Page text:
In some biker magazines you’ll see some cheap journalists write that the “dish washing soap anti-fog is an urban myth”, and that it will “blur your vision”, some may even say it’s downright dangerous. This blogpost is to show that if done right, dish washing soap is actually the absolute best anti-fog treatment money can buy. If you’ve tried this and still don’t like it, there are some easier alternatives at the bottom for your convenience.
Why this post
The Netherlands. A damp and cold country where even the most high-tech coated visors fog up at the most inconvenient moments. Particulary at the start of this season it was terrible. Because of the longer and colder than normal winter, I was very eager to get on the bike early. As soon as the snow was gone, I was riding. Because I forgot to take care of the visor, it fogged up. Badly.
I went out to find ways of preventing the fogging up of the visor. A friend told me that pinlock works, but when the airtight seal is gone, you’re in deep trouble. It also adds extra layers of Lexan, meaning more glare. Then, @CityJohn pointed me to FogTech wipes. I ordered a few at Visorvision, and got them very promptly (customer service is A-ok at Visorvision, thanks again Paul!). The wipes work as advertised and add almost unvisible glare to the visor. Good value for money, but the wipes themselves dry out quickly. To keep the effect you have to re-apply the coat, but you will rarely find yourself using the same wipe twice. Not that the price is a problem, but it may become a burden on roadtrips.
To my surprise, I found a longer lasting solution on my kitchen sink. I heard of the dish washing soap tip before but never actively tried it. To my surprise, with a little care, you can coat the inside of your helmet with this stuff, it will be invisible, and will stay on for at least a week. Even better: your visor will actually become clearer when you breathe against it.
Before you do anything: Check if your visor has a special coating. If this is the case, you are probably better off just cleaning it according to the owners manual. If you’re not sure, try this stuff on a small unused part of the visor.
Step 1: Clean your visor
Before applying any product to your visor, you need to carefully clean it. Taking the visor off and washing it with a soft detergent is probably best. On the road this can be a bit more problematic, so you might want to consider taking a damp sponge with you in a watertight bag, and some dry wipes.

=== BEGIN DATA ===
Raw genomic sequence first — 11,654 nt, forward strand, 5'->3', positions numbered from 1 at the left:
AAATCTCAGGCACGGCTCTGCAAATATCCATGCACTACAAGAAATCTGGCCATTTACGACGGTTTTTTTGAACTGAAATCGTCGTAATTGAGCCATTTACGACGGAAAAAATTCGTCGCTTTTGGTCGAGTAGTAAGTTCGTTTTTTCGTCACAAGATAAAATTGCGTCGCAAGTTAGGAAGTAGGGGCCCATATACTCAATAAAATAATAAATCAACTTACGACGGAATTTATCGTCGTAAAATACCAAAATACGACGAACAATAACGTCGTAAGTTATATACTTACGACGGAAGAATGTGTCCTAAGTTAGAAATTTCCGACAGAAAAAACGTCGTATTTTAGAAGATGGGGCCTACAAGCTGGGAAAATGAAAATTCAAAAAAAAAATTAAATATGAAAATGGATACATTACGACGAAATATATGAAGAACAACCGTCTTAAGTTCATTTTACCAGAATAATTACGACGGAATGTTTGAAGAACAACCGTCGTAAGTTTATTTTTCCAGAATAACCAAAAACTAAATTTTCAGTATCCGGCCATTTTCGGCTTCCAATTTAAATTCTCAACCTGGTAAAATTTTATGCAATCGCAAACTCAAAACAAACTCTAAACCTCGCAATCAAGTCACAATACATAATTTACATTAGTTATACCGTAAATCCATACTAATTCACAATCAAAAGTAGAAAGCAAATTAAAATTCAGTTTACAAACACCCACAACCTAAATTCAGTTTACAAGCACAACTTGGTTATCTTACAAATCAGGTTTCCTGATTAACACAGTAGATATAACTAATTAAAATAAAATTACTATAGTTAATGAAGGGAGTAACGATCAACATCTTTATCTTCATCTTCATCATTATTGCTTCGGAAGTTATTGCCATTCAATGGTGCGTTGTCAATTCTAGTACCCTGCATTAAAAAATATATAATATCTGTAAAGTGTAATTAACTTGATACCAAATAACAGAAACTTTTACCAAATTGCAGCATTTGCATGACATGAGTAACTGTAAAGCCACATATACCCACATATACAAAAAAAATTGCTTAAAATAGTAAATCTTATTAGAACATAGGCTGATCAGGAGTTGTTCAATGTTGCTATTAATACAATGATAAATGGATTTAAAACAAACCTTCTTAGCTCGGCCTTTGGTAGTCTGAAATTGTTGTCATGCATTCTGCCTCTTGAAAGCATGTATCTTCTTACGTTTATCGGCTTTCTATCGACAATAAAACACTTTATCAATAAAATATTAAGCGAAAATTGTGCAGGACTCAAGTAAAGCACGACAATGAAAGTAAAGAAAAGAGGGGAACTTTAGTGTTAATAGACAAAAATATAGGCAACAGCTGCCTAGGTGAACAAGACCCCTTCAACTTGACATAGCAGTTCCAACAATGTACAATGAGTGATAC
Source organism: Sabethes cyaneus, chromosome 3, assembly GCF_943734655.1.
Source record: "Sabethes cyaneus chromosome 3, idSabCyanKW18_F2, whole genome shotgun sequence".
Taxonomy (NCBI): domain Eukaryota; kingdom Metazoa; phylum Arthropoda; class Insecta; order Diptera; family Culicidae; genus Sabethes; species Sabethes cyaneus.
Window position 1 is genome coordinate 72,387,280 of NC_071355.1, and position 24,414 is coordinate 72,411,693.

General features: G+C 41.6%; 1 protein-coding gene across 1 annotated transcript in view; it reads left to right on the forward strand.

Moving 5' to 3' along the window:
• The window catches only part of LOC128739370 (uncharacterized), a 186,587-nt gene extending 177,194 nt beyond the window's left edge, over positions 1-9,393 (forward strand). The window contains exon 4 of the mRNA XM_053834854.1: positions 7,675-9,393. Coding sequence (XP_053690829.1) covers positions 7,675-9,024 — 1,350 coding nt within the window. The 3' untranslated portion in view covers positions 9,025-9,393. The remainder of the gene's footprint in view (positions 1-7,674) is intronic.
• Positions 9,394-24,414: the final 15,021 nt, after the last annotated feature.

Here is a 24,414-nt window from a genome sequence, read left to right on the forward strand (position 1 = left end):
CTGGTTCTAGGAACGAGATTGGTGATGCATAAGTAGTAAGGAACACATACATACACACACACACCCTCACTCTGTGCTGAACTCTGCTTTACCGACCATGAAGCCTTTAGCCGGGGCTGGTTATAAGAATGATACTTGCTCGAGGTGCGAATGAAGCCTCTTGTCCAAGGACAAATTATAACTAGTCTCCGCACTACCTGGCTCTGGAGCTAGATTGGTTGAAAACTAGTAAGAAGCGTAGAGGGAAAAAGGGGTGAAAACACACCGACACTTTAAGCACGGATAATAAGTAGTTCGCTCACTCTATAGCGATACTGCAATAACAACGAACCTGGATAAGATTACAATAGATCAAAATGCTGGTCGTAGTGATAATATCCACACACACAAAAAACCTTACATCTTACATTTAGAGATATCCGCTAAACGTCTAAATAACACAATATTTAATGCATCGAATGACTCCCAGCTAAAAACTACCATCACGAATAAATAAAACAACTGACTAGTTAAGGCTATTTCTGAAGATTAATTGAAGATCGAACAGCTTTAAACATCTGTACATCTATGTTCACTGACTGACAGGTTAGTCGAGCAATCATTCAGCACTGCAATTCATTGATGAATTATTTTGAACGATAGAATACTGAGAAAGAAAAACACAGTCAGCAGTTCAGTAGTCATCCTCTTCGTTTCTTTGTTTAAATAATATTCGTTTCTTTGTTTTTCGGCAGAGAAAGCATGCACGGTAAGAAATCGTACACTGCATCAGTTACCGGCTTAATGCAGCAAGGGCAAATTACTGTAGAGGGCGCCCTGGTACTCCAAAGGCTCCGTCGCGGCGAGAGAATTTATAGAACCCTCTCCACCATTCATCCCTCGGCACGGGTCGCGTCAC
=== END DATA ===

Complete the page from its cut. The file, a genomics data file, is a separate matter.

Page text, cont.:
You can test if your visor is clean by breathing on it. If it fogs up nice and evenly, it’s clean enough for the next step.
Step 2: Apply (very little!) dishwashing soap
Take a soft rag (cotton t-shirt or such) and put a small drop of washing up liquid on it. The less you apply, the easier the final step will be.
Step 3: Buffing
Take a new, clean, soft rag and gently rub the inside of your visor. You’ll see the detergent disappear, and the visor will become clear. As soon as the visor is clear, stop. You don’t want to remove all the detergent.
Now try it. Put your helmet on, close the visor and breathe on it like your neighbors dog after a run in the park. It will not fog up. Nice huh? Imagine how many coats you can do with one bottle of dish washing soap? And you don’t even have to take it on the road trip, because every household, hotel or grocery store will have this!
- After a while, very small dirt particles from your breath will attach to the detergent. This can be seen as a light mist, like you also see on the inside of the windshield of your car. You can re-buff the inside of the visor at least once before re-applying the soap, but it has to be absolutely dry before buffing.
- When you are riding, you might notice you didn’t buff the inside quite enough. If it bothers you too much, breathe against your visor to clear it up. Yes, with soap on the visor it will actually become clearer when breathing against it.
- If you don’t have the time to do all this, and are going for quick-and-easy, I’d recommend the FogTech wipes, as mentioned earlier.